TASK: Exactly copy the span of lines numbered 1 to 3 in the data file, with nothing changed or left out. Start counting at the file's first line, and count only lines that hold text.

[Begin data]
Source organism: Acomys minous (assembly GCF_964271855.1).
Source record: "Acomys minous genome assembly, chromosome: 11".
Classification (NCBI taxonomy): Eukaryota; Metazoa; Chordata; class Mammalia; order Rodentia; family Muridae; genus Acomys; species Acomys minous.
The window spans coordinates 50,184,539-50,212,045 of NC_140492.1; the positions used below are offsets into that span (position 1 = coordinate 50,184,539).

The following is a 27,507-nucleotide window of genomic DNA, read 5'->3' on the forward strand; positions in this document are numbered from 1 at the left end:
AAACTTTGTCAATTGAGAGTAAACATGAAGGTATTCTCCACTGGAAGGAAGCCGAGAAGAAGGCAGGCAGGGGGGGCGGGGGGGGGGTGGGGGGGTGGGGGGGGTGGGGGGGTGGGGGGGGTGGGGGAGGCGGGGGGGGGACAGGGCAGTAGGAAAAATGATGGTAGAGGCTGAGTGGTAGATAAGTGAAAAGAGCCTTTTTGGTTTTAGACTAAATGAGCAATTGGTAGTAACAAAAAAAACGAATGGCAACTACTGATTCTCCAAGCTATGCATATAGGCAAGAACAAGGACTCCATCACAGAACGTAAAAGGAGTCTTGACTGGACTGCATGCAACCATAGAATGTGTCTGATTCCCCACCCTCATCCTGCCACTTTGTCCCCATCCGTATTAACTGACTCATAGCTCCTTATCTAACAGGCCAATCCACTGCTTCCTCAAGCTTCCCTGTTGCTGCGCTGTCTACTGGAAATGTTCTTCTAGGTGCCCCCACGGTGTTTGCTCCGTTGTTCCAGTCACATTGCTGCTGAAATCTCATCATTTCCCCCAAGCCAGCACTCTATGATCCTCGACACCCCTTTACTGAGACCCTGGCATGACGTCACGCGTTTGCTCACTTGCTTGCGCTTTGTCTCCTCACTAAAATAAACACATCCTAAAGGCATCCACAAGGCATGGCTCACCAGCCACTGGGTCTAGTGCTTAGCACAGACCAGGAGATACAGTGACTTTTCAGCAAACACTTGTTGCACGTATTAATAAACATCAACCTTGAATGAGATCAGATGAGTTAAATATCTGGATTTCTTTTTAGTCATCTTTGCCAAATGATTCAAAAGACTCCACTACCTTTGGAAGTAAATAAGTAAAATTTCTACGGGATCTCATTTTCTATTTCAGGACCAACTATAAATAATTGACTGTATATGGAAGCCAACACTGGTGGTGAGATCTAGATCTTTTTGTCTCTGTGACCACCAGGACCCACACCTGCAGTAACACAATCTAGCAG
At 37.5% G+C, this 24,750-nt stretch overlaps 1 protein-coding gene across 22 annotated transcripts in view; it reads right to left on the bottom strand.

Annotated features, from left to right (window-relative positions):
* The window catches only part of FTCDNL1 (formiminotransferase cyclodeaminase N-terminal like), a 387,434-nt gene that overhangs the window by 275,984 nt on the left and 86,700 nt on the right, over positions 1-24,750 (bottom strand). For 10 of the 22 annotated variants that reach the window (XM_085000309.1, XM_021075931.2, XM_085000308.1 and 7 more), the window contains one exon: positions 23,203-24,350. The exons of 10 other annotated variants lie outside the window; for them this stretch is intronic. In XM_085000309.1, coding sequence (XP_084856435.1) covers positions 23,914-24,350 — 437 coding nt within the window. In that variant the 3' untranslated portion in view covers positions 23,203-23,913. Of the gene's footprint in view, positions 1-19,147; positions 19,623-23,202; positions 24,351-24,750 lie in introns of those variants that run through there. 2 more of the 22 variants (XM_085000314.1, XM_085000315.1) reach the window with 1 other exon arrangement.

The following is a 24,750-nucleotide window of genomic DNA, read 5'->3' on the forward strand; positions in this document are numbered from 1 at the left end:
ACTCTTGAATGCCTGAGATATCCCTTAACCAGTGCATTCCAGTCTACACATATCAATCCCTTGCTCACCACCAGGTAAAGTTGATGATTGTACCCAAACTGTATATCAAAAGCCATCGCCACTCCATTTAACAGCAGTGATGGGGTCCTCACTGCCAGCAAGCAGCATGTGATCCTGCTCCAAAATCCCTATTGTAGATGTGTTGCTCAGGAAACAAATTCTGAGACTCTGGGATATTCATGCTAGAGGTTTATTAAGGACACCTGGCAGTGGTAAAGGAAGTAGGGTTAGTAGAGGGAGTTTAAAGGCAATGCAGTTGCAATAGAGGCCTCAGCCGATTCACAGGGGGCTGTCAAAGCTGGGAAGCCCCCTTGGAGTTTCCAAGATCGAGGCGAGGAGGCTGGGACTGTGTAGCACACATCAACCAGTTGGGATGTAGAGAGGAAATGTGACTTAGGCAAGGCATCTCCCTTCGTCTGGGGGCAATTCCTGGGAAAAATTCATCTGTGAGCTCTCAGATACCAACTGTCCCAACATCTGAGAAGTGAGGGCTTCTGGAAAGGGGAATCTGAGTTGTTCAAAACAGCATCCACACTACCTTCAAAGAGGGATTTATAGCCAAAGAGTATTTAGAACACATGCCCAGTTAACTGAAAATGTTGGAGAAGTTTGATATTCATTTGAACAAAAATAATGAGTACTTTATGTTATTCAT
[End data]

Source organism: Acomys minous (assembly GCF_964271855.1).
Source record: "Acomys minous genome assembly, chromosome: 11".
Classification (NCBI taxonomy): Eukaryota; Metazoa; Chordata; class Mammalia; order Rodentia; family Muridae; genus Acomys; species Acomys minous.